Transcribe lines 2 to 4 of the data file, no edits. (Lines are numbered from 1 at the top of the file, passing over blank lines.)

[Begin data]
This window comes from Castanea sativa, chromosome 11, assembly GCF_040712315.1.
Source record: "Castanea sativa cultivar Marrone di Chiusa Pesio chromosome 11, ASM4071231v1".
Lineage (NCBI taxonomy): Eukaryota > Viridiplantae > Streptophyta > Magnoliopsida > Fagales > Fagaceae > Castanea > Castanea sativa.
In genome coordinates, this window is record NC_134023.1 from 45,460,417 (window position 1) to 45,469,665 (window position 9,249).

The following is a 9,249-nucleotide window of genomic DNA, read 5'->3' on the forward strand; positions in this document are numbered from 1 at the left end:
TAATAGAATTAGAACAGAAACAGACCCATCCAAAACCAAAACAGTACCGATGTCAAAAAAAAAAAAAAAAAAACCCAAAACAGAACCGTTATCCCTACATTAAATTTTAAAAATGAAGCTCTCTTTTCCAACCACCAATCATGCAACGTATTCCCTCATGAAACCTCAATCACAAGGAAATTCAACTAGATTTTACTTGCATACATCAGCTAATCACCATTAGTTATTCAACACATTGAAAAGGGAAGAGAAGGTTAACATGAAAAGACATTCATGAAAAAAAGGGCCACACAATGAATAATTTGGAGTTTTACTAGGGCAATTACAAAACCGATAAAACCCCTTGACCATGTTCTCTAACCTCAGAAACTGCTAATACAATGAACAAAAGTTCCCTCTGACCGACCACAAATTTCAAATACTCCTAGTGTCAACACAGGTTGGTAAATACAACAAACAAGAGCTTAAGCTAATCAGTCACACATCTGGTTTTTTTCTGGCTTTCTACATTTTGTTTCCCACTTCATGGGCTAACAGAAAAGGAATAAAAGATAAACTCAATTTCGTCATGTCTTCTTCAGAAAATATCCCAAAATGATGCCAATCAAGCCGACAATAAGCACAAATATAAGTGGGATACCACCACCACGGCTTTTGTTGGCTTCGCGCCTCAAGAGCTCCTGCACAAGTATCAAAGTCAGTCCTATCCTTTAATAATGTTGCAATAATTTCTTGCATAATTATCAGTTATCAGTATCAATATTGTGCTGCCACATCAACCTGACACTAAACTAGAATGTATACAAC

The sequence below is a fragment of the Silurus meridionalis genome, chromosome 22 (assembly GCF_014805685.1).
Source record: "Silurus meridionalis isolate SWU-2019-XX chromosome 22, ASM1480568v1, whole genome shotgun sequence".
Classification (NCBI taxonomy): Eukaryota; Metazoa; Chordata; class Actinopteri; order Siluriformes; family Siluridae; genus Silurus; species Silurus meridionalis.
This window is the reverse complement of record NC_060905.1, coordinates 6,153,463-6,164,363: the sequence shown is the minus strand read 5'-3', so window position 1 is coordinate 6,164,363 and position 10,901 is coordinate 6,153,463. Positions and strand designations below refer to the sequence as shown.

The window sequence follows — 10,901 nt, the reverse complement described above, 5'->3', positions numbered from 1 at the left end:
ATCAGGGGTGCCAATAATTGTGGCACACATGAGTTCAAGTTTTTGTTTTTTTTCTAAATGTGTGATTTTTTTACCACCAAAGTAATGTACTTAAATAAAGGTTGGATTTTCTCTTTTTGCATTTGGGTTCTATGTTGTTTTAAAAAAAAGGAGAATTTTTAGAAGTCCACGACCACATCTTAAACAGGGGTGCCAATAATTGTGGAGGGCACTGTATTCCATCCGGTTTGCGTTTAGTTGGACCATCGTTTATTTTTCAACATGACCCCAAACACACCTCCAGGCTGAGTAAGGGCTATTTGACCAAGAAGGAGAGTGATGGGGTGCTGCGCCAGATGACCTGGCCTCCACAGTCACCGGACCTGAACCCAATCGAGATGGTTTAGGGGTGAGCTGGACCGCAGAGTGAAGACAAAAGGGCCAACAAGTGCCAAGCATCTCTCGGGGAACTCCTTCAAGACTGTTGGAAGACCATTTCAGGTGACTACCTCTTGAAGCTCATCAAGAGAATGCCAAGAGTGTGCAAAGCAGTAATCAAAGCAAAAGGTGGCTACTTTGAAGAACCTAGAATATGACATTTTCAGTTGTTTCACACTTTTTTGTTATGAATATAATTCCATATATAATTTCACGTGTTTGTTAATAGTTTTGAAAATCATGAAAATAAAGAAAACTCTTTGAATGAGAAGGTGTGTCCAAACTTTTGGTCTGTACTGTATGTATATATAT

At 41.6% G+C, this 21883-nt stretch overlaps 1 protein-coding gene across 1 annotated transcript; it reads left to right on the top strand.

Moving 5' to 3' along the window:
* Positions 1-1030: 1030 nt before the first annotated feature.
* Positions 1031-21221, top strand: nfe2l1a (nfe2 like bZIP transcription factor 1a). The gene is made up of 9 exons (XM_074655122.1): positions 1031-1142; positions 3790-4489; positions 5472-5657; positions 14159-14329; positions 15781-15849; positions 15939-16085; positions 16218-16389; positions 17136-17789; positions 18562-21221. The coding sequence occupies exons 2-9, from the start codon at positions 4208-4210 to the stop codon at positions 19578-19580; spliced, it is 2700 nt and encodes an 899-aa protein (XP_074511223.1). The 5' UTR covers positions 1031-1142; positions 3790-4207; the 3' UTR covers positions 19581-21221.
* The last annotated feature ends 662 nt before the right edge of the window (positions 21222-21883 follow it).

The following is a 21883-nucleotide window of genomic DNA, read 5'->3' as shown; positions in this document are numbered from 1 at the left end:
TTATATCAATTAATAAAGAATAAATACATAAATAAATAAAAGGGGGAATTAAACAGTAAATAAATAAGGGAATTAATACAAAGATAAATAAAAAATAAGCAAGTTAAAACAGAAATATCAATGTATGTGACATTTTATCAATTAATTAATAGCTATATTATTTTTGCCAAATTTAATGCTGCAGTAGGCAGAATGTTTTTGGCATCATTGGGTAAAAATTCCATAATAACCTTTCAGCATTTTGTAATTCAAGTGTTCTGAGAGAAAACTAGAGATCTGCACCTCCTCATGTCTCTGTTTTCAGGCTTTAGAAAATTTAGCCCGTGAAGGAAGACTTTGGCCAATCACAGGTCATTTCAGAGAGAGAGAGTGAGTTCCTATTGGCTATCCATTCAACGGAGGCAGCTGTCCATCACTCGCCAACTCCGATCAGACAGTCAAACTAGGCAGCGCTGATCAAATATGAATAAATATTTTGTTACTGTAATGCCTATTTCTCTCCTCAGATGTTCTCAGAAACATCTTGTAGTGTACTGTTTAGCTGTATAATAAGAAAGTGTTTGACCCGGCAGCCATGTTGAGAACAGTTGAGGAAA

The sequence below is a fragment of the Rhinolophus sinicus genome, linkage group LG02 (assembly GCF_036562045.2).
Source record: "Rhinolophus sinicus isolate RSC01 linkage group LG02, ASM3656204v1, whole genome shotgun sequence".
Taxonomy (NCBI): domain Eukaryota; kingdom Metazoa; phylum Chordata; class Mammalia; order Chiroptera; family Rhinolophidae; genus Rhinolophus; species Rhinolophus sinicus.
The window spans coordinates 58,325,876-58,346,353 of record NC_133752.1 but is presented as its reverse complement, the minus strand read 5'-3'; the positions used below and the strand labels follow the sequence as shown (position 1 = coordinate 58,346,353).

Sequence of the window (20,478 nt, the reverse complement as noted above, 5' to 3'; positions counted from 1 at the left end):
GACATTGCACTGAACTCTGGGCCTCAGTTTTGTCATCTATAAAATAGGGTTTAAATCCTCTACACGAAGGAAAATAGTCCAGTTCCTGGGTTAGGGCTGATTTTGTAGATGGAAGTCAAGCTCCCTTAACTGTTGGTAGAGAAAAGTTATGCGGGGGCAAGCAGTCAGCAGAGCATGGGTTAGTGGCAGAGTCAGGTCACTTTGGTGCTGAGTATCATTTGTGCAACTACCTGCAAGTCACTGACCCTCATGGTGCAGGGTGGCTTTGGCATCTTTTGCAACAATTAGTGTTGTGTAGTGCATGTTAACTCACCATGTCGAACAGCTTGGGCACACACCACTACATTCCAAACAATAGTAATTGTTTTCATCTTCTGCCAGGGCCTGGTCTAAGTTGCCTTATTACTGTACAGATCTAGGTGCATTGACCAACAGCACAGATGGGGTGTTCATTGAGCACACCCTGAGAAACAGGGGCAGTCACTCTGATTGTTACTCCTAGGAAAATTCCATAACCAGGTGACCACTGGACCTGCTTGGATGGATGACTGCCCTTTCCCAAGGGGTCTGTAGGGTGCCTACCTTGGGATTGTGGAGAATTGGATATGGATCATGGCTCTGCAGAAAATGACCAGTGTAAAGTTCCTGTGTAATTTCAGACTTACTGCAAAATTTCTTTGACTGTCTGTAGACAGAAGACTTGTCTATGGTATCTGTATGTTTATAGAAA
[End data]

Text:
Source record: "Castanea sativa cultivar Marrone di Chiusa Pesio chromosome 11, ASM4071231v1".
Lineage (NCBI taxonomy): Eukaryota > Viridiplantae > Streptophyta > Magnoliopsida > Fagales > Fagaceae > Castanea > Castanea sativa.
In genome coordinates, this window is record NC_134023.1 from 45,460,417 (window position 1) to 45,469,665 (window position 9,249).